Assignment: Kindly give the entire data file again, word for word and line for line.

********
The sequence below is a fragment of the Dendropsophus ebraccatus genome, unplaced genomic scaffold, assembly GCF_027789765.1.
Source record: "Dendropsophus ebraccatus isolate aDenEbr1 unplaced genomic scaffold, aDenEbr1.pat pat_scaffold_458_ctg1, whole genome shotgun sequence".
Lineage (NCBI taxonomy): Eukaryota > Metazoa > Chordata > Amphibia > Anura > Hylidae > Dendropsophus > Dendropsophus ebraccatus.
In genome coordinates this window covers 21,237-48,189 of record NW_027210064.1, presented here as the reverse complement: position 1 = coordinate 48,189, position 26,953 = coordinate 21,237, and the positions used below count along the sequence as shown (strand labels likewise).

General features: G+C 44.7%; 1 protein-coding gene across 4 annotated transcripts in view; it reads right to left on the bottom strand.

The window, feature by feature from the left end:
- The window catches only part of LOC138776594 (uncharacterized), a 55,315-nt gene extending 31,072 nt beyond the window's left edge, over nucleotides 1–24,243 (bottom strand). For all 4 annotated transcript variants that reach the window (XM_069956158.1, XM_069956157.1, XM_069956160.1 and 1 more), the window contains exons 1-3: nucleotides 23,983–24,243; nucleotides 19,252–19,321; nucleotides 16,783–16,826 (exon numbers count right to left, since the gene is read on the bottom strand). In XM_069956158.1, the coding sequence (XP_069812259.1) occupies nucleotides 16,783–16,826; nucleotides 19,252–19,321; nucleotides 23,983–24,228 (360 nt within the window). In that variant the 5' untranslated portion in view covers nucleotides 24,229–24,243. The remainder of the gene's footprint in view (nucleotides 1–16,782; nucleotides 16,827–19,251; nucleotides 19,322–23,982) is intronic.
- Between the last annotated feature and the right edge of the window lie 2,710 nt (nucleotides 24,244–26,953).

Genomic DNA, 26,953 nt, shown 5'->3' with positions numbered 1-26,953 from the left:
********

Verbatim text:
The sequence below is a fragment of the Dendropsophus ebraccatus genome, unplaced genomic scaffold, assembly GCF_027789765.1.
Source record: "Dendropsophus ebraccatus isolate aDenEbr1 unplaced genomic scaffold, aDenEbr1.pat pat_scaffold_458_ctg1, whole genome shotgun sequence".
Lineage (NCBI taxonomy): Eukaryota > Metazoa > Chordata > Amphibia > Anura > Hylidae > Dendropsophus > Dendropsophus ebraccatus.
In genome coordinates this window covers 21,237-48,189 of record NW_027210064.1, presented here as the reverse complement: position 1 = coordinate 48,189, position 26,953 = coordinate 21,237, and the positions used below count along the sequence as shown (strand labels likewise).

General features: G+C 44.7%; 1 protein-coding gene across 4 annotated transcripts in view; it reads right to left on the bottom strand.

The window, feature by feature from the left end:
- The window catches only part of LOC138776594 (uncharacterized), a 55,315-nt gene extending 31,072 nt beyond the window's left edge, over nucleotides 1–24,243 (bottom strand). For all 4 annotated transcript variants that reach the window (XM_069956158.1, XM_069956157.1, XM_069956160.1 and 1 more), the window contains exons 1-3: nucleotides 23,983–24,243; nucleotides 19,252–19,321; nucleotides 16,783–16,826 (exon numbers count right to left, since the gene is read on the bottom strand). In XM_069956158.1, the coding sequence (XP_069812259.1) occupies nucleotides 16,783–16,826; nucleotides 19,252–19,321; nucleotides 23,983–24,228 (360 nt within the window). In that variant the 5' untranslated portion in view covers nucleotides 24,229–24,243. The remainder of the gene's footprint in view (nucleotides 1–16,782; nucleotides 16,827–19,251; nucleotides 19,322–23,982) is intronic.
- Between the last annotated feature and the right edge of the window lie 2,710 nt (nucleotides 24,244–26,953).

Genomic DNA, 26,953 nt, shown 5'->3' with positions numbered 1-26,953 from the left: